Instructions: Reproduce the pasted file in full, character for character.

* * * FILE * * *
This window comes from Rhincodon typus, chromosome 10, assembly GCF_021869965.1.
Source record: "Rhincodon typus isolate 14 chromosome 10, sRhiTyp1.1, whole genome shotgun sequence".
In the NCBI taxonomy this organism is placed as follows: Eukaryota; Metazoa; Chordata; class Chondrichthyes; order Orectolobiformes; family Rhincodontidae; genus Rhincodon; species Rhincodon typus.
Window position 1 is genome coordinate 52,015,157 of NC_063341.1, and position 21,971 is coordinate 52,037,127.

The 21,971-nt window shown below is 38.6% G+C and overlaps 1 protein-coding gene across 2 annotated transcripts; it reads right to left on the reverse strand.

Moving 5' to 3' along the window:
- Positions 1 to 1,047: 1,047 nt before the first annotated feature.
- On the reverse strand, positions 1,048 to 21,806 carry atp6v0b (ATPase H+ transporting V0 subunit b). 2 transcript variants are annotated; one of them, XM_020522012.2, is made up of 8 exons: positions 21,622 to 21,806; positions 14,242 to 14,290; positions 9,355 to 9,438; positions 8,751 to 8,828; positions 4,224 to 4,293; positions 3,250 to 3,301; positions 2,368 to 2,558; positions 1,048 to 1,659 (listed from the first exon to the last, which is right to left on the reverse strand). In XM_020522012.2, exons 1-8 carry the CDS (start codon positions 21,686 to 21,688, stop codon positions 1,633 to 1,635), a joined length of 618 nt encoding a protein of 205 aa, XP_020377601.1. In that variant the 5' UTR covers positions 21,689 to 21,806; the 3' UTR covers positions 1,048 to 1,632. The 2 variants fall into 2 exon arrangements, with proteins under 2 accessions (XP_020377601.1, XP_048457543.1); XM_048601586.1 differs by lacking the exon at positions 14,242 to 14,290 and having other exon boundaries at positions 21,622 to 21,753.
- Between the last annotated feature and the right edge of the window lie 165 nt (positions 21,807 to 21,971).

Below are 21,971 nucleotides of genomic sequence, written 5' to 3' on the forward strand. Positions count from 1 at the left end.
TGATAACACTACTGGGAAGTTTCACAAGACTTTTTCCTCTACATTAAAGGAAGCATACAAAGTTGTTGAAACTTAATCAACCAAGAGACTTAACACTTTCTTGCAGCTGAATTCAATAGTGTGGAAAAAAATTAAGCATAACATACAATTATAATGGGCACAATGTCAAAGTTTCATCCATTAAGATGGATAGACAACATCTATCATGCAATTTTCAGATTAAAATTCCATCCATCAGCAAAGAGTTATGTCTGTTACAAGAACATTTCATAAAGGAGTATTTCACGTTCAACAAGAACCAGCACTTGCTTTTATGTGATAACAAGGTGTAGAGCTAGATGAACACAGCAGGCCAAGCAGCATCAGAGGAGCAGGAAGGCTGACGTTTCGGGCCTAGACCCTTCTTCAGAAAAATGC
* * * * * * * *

This window comes from Rhincodon typus, chromosome 10, assembly GCF_021869965.1.
Source record: "Rhincodon typus isolate 14 chromosome 10, sRhiTyp1.1, whole genome shotgun sequence".
In the NCBI taxonomy this organism is placed as follows: Eukaryota; Metazoa; Chordata; class Chondrichthyes; order Orectolobiformes; family Rhincodontidae; genus Rhincodon; species Rhincodon typus.
Window position 1 is genome coordinate 52,015,157 of NC_063341.1, and position 21,971 is coordinate 52,037,127.

The 21,971-nt window shown below is 38.6% G+C and overlaps 1 protein-coding gene across 2 annotated transcripts; it reads right to left on the reverse strand.

Moving 5' to 3' along the window:
- Positions 1 to 1,047: 1,047 nt before the first annotated feature.
- On the reverse strand, positions 1,048 to 21,806 carry atp6v0b (ATPase H+ transporting V0 subunit b). 2 transcript variants are annotated; one of them, XM_020522012.2, is made up of 8 exons: positions 21,622 to 21,806; positions 14,242 to 14,290; positions 9,355 to 9,438; positions 8,751 to 8,828; positions 4,224 to 4,293; positions 3,250 to 3,301; positions 2,368 to 2,558; positions 1,048 to 1,659 (listed from the first exon to the last, which is right to left on the reverse strand). In XM_020522012.2, exons 1-8 carry the CDS (start codon positions 21,686 to 21,688, stop codon positions 1,633 to 1,635), a joined length of 618 nt encoding a protein of 205 aa, XP_020377601.1. In that variant the 5' UTR covers positions 21,689 to 21,806; the 3' UTR covers positions 1,048 to 1,632. The 2 variants fall into 2 exon arrangements, with proteins under 2 accessions (XP_020377601.1, XP_048457543.1); XM_048601586.1 differs by lacking the exon at positions 14,242 to 14,290 and having other exon boundaries at positions 21,622 to 21,753.
- Between the last annotated feature and the right edge of the window lie 165 nt (positions 21,807 to 21,971).

Below are 21,971 nucleotides of genomic sequence, written 5' to 3' on the forward strand. Positions count from 1 at the left end.
TGATAACACTACTGGGAAGTTTCACAAGACTTTTTCCTCTACATTAAAGGAAGCATACAAAGTTGTTGAAACTTAATCAACCAAGAGACTTAACACTTTCTTGCAGCTGAATTCAATAGTGTGGAAAAAAATTAAGCATAACATACAATTATAATGGGCACAATGTCAAAGTTTCATCCATTAAGATGGATAGACAACATCTATCATGCAATTTTCAGATTAAAATTCCATCCATCAGCAAAGAGTTATGTCTGTTACAAGAACATTTCATAAAGGAGTATTTCACGTTCAACAAGAACCAGCACTTGCTTTTATGTGATAACAAGGTGTAGAGCTAGATGAACACAGCAGGCCAAGCAGCATCAGAGGAGCAGGAAGGCTGACGTTTCGGGCCTAGACCCTTCTTCAGAAAAATGC